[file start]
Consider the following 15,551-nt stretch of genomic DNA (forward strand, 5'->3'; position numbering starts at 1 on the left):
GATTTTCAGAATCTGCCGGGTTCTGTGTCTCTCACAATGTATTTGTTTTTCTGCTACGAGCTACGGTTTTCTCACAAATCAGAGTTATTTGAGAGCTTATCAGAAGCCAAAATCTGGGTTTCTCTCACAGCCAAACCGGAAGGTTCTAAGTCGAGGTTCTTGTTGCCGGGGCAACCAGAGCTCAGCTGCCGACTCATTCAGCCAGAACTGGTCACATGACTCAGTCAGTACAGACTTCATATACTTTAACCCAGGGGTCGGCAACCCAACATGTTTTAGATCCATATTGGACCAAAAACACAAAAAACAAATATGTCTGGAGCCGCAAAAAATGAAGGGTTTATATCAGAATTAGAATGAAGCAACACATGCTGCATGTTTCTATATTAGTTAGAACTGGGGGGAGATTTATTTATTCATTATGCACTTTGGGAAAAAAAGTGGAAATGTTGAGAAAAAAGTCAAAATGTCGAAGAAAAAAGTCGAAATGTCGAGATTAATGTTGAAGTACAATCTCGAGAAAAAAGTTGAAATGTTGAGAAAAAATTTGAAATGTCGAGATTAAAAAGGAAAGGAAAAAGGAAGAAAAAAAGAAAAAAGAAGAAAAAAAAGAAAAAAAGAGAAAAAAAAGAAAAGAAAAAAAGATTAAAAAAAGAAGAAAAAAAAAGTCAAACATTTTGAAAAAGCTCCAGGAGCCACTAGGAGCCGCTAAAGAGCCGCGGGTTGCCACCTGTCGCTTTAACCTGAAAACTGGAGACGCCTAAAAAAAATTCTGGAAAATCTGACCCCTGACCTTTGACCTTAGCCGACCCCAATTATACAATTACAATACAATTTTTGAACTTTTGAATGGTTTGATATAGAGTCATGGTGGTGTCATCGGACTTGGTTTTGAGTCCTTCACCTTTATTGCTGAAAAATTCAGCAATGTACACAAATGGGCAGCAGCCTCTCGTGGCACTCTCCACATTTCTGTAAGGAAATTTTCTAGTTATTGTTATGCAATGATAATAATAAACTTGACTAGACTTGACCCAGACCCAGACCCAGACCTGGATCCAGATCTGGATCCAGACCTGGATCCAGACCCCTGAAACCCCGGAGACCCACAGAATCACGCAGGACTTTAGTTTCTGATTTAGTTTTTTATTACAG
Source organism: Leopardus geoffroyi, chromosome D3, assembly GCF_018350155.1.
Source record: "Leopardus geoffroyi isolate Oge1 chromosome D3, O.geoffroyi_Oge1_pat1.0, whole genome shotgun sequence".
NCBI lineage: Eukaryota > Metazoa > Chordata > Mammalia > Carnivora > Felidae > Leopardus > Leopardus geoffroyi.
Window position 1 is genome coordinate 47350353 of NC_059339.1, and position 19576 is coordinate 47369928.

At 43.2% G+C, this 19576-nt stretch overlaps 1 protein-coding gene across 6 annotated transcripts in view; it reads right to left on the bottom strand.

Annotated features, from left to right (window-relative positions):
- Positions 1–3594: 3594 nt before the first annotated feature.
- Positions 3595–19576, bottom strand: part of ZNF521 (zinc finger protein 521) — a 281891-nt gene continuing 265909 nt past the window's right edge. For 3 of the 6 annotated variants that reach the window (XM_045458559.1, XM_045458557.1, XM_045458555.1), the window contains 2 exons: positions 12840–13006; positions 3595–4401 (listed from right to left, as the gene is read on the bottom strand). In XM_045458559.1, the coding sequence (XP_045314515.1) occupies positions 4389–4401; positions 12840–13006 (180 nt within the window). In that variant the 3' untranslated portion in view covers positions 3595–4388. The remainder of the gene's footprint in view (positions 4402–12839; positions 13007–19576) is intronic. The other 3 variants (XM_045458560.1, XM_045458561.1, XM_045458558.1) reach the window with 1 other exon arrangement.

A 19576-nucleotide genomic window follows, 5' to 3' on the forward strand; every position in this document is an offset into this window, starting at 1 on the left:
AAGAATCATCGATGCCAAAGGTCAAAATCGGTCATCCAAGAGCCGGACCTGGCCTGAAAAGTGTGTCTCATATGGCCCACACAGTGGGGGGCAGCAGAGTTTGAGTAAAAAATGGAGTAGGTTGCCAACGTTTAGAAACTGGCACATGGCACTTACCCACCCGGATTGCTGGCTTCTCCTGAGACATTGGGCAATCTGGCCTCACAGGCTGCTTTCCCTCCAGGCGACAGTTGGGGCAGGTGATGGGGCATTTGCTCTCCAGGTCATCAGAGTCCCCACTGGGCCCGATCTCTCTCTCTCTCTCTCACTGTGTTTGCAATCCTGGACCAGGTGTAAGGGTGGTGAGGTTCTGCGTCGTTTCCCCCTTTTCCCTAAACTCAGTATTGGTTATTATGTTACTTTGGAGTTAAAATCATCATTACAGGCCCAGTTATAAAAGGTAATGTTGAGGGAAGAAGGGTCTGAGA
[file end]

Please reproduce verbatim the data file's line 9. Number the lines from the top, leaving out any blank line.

- Positions 1–3594: 3594 nt before the first annotated feature.